A Beginner's Guide to Linux
Linux is an operating system. An operating system is special software that allows you to use your computer; it does a lot of different things, but you can think of it as the part of your computer that lets you talk to the hardware. Operating systems do things like give memory to programs, start and stop applications, and keep track of your files. They're very important!
Other operating systems include Windows and MacOS, but there are many other options out there. Linux is one of those options.
Why would I want to switch to Linux?
- Performance: Linux usually has a very light footprint, so your computer might run better or faster than it did on Windows (if your computer came with MacOS, then you'll probably get the best performance with MacOS; Apple's engineered their hardware and software to work well together).
- If you want a very silly performance metric, I have a spare laptop (2016?) that I used to play Minecraft on. On Windows, I had to set the view distance to 8 for it to run semi-smoothly. On Linux, I could set it to 12 without any stuttering.
- Privacy: Unlike Windows and MacOS, Linux doesn't track your computer usage or send your data to a corporation if you don't go out of your way to tell it to.
- Programs are their own problem- if privacy is a concern, make sure to check on what your applications are sending off. Linux can't save you from Chrome's snooping.
- Customizability: If you don't like something about your computer and it runs Linux, then you can probably change it to something you do like. You have a lot of control over how a Linux computer looks and behaves.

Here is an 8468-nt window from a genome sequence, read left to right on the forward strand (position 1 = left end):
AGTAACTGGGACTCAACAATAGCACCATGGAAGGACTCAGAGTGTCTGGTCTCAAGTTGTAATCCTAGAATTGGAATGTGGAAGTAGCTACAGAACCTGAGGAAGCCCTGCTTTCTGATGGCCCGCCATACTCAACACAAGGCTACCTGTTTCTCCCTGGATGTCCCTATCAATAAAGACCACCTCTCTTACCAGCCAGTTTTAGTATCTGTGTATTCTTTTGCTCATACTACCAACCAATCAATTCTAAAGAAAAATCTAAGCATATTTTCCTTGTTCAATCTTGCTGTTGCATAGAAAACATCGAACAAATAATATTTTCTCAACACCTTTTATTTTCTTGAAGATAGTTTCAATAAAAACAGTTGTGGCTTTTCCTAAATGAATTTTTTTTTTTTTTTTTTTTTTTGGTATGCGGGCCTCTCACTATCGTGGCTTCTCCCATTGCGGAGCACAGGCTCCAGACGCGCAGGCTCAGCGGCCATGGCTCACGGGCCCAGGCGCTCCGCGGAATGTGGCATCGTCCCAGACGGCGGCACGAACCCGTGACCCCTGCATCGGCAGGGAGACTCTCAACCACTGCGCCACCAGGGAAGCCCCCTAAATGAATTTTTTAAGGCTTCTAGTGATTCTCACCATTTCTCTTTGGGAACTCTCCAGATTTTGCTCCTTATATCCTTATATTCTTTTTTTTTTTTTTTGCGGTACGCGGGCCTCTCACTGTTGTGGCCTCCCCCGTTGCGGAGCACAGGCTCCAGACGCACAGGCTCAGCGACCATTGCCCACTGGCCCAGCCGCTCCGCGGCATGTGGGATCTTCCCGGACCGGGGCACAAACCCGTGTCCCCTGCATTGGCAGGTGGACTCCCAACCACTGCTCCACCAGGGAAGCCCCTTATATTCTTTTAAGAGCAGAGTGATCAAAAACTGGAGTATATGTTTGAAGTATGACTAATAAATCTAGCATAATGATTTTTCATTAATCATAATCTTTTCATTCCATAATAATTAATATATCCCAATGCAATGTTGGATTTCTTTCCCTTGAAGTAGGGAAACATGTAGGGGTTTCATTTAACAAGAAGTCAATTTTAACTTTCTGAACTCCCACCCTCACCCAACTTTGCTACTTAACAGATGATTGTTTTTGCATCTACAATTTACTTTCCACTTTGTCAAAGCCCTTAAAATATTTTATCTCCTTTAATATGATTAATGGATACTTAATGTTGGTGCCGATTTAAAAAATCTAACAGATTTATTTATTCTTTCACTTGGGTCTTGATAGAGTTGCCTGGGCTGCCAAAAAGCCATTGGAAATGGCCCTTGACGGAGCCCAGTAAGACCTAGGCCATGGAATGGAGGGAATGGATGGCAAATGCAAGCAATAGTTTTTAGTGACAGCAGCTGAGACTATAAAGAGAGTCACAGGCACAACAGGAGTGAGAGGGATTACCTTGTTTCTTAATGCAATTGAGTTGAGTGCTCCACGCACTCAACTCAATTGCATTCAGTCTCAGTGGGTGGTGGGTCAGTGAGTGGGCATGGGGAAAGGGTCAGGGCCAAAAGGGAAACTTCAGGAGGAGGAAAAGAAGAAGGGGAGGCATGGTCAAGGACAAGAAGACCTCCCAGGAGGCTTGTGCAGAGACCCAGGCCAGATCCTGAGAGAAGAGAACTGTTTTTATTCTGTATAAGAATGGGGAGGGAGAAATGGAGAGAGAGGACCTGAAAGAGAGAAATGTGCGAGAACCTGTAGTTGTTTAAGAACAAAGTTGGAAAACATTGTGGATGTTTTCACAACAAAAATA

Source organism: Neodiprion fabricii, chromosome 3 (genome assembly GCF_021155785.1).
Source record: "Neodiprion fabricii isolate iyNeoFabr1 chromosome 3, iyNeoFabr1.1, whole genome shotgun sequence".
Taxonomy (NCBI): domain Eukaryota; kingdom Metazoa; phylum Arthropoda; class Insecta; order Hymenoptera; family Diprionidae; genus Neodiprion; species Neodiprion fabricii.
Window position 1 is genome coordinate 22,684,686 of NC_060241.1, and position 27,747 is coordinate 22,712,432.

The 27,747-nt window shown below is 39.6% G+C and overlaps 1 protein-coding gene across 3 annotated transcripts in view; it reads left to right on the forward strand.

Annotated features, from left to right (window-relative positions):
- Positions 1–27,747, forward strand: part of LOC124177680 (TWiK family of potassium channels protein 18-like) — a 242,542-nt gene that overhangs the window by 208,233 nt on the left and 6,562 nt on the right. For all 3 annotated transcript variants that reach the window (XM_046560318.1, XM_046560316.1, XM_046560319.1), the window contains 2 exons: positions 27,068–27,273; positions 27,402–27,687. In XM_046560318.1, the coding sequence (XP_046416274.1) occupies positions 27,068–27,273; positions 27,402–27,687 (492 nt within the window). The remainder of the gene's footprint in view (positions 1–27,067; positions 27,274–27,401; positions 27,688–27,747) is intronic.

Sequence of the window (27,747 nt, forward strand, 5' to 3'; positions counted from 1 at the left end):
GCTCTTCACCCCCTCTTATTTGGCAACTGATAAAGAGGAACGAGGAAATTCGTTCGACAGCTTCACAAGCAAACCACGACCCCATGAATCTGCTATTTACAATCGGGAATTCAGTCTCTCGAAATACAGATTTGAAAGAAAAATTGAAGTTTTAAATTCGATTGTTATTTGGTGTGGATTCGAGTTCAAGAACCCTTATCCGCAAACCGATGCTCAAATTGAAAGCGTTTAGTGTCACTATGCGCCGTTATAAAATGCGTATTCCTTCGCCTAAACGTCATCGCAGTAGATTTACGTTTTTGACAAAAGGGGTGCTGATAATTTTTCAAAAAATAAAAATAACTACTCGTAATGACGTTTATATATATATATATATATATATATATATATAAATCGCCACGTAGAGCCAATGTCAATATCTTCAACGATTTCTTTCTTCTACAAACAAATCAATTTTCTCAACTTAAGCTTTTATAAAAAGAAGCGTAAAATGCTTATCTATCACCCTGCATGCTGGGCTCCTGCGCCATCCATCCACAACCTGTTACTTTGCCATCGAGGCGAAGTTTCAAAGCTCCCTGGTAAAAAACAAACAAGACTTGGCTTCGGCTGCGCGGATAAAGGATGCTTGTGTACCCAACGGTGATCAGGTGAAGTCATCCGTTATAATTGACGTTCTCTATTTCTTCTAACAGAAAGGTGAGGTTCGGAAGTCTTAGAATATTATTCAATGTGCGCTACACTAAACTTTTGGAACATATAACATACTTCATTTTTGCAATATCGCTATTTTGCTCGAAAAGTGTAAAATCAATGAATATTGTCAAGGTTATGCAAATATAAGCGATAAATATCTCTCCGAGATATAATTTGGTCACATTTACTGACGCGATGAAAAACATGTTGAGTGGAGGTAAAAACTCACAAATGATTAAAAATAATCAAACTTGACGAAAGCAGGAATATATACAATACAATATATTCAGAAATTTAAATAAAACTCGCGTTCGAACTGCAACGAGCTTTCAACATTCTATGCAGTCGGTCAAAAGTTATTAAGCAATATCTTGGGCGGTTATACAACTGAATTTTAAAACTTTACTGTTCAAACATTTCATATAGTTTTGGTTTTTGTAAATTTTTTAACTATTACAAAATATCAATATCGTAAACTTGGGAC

- These are all Linux desktops:
- Community: Most Linux distributions have excellent community support. If you run into a problem, then someone will know how to fix it.
- Hardware Support: Linux runs beautifully on older devices that can't keep up with other operating systems. I've revived a lot of blue-screening Windows laptops by switching them to Linux, and they run like new!
- Opportunities to learn: You don't always have to get into the guts of things to use a Linux computer, but you can poke around easily if you want to learn more about how your computer works.
- Development: Linux is fantastic for programmers. Development environments are very easy to set up.
- Updates: Linux updates everything on the computer at the same time (both the operating system and your programs), and it's done without interrupting whatever you're working on. No more waiting for Windows updates! You get full control over when to update as well.
Why wouldn't I want to switch to Linux?
- You like Windows/MacOS/etc.: If you like your current operating system, then there's no reason to switch. Use what works best for you.
- Learning curve: While many Linux distributions are beginner-friendly, there's still an adjustment period when switching to Linux. It may take you a few weeks to feel completely comfortable.
- Windows-Only Applications: A lot of programs aren't developed for Linux computers. There are ways to use many Windows-only programs, but it can take a little effort to get some of them working as intended. If you're unwilling to try alternatives, then Linux may not be what you're looking for (but keep an eye on ReactOS).
How do I make the switch?
The Most Important Thing
Linux is not Windows. Linux is Linux.
Sometimes Linux looks very similar to Windows. You can still browse the web, write documents, play games, and do most or all of what you're used to doing with your computer. Odds are that you can even use some of the same programs. Because some things are similar, it's easy to get stuck thinking Linux works exactly like Windows. It probably won't make your computer explode if you do treat Linux like Windows, but you'll miss out on things that Linux does better.